While escaping Samakka had also told here people “So long as you remember me, I shall be there with you always.” The Koyas and Waddaras regularly hold festivals in memory of Samakka. Every two years Koya a priest ceremonially bring the ochre box and standards of Samakka and place them at the food of a tree symbolizing Saralama, her daughter besides other Koyas warriors. It is said that during the festival a huge tiger prowls around peacefully.

The mammoth crowd that descends on Medaram pitch their makeshift tents under the trees. Colourful bedsheets and sarees serve as tent cloth. The crowd treks to a nearby rivulet called Jampana Vaagu, named after a son of Samakka, to take a dip in the waters. Among the pilgrims are childless women. They are put through a ritual conducted by elderly women. On the banks of the river one sees several children getting their first ceremonial haircut. Apparently some pilgrims have had prayers answered.

While the festival has tribal roots, today the bulk of the pilgrims are non-tribals. There are elements of very ancient rites reminiscent of old matriarchal societies. Some men dress in women’s garb for the duration of the festival. Some women behave as though they are ‘possessed’. The official Koya oracle forecasts the general future of the people.

The trees signifying the Koya martyrs are in an enclosure where pilgrims file past. When the priests bring out the ochre box and other relics from a hidden forest location, there is great tumult with frenzied beating of drums, blowing of trumpets and full throated yells. Earlier cocks and sheep were ritually slaughtered. Now offerings are coconuts and jaggery. They are piled at the foot of the trees. By nightfall, the exodus starts. In two days Medaram is deserted. The crowd vanishes as suddenly as it arrived. The long line of buses – 1500 this year – raise clouds of red dust. Medaram goes to sleep for the next two years.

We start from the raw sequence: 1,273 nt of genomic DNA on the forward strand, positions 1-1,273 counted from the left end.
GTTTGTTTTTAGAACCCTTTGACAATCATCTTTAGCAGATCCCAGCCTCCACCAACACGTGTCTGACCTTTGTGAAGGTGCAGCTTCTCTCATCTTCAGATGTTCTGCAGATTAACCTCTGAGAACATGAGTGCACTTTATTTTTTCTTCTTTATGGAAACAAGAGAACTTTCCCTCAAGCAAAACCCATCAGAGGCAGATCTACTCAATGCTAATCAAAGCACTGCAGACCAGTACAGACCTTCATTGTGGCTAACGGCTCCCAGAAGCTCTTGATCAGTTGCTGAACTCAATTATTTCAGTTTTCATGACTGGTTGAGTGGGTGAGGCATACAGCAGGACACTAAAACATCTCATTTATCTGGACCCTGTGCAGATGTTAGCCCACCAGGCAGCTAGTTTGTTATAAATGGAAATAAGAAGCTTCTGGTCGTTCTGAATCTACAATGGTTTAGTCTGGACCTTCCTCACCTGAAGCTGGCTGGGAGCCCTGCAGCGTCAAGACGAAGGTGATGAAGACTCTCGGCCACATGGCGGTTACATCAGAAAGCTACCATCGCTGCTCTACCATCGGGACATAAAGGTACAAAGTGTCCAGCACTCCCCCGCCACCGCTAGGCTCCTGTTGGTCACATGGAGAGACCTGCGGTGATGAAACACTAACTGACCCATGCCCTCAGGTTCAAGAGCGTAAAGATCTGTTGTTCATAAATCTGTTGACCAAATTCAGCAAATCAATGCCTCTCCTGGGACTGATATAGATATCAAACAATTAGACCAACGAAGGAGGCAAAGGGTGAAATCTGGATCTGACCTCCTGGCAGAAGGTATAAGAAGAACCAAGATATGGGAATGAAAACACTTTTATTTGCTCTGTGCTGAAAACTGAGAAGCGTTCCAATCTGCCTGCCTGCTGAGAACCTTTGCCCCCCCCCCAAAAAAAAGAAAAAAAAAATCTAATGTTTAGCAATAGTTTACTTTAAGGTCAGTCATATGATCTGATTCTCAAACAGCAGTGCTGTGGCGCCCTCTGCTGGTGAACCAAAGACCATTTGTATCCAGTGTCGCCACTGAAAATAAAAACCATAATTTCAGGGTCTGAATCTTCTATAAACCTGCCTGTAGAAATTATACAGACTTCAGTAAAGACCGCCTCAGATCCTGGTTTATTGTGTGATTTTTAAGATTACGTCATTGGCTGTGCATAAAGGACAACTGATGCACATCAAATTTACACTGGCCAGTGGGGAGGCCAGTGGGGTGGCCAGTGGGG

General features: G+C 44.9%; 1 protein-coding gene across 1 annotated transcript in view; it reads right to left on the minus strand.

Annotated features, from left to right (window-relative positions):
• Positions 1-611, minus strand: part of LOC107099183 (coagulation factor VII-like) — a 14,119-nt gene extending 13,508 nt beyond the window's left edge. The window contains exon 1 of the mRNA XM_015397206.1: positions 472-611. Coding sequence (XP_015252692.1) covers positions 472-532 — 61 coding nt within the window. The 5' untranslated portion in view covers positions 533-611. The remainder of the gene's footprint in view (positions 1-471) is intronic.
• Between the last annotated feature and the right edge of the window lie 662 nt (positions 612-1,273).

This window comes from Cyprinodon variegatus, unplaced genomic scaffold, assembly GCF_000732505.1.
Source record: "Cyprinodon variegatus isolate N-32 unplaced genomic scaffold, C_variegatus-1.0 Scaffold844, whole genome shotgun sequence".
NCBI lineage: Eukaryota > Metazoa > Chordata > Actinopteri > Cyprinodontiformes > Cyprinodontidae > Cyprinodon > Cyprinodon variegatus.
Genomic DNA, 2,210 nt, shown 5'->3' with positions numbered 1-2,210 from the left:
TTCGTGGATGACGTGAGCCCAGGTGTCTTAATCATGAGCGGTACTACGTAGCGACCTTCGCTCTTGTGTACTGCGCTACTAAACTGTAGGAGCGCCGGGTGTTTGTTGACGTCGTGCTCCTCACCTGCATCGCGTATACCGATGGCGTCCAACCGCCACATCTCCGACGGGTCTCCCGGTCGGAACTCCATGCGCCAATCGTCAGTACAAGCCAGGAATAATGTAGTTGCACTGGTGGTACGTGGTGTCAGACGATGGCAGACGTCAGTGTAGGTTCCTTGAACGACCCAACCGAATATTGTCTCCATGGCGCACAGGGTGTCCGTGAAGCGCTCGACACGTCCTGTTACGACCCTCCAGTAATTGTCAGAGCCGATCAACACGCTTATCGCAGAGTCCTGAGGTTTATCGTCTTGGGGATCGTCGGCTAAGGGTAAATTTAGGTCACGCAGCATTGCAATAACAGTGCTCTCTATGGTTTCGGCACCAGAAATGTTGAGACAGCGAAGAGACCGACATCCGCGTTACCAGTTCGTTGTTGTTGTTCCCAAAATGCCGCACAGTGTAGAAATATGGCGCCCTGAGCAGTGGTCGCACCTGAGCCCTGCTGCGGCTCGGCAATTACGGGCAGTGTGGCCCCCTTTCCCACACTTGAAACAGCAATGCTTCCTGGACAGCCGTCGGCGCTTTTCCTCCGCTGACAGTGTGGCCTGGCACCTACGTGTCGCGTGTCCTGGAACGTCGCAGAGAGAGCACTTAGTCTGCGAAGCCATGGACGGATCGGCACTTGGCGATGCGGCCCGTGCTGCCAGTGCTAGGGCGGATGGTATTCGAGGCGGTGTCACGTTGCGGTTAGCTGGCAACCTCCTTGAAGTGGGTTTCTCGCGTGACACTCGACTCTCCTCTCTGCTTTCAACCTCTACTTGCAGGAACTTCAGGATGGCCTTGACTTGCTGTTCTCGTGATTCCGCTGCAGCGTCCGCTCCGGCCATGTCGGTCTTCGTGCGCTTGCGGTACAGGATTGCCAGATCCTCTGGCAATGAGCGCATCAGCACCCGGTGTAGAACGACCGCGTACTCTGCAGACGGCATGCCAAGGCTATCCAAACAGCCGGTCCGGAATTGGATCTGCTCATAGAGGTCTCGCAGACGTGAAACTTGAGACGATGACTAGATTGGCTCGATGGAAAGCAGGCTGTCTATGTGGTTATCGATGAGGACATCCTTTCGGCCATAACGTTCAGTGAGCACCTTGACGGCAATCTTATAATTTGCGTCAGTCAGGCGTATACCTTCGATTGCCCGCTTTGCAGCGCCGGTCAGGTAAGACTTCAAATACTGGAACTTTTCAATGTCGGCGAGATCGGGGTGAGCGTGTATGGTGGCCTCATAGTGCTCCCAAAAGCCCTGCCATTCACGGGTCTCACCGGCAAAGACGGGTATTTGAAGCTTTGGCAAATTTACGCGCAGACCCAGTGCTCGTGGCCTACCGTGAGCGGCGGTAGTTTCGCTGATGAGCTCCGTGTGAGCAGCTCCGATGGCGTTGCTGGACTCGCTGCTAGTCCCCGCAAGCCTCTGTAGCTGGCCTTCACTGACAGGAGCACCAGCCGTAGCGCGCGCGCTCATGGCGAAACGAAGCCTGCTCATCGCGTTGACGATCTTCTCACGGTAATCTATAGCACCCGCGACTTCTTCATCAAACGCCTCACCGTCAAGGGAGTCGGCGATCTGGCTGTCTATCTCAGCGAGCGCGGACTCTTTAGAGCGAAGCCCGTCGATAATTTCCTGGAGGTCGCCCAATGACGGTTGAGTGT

The Lambara or Banjara tribes of Andhra Pradesh celebrate Holi in the month of Phagun (March-April) by collecting subscriptions. Tribal headmen fast and worship clay images of Kama, God of love and his consort, Rati. Men and women dance in separate groups round a bonfire. Mock fights are staged between them. The women vanish into their huts or tents to reappear with pots of food and drink. The men raid them trying to snatch away everything, somewhat like the Krishna-Baal-Gopal pranks with Radha and the gopis (milkmaids) in Brindavan.

The Lambaras claim descent from Sugriva, the Aborigine chief who Sugriva, the Aborigine chief who helped the Aryan prince, Rama, rescue his abducted wife, Sita. Sugriva is their patron deity whom they honour on Holi with the first coconut, a coin and home brewed wine.

Another popular tribal festival involves firewalking. On a day fixed by tribal priests, selected youths led by the clan chief go to bathe in nearby rivers or ponds. They return in procession carrying colourful umbrellas with the priest walking ahead carrying the tribal God’s statue. This colourful festival involves dancing which culminates in firewalking over a long pit full of live coals in the temple forecourt. Spectators are usually awed and wonderstruck by the fact that no one gets burnt or shows the slightest sign of fear. The night ends with boisterous feasting and communal bhajan (devotional songs) singing till everyone is exhausted and the supply on home brewed beer runs out.

 Email this page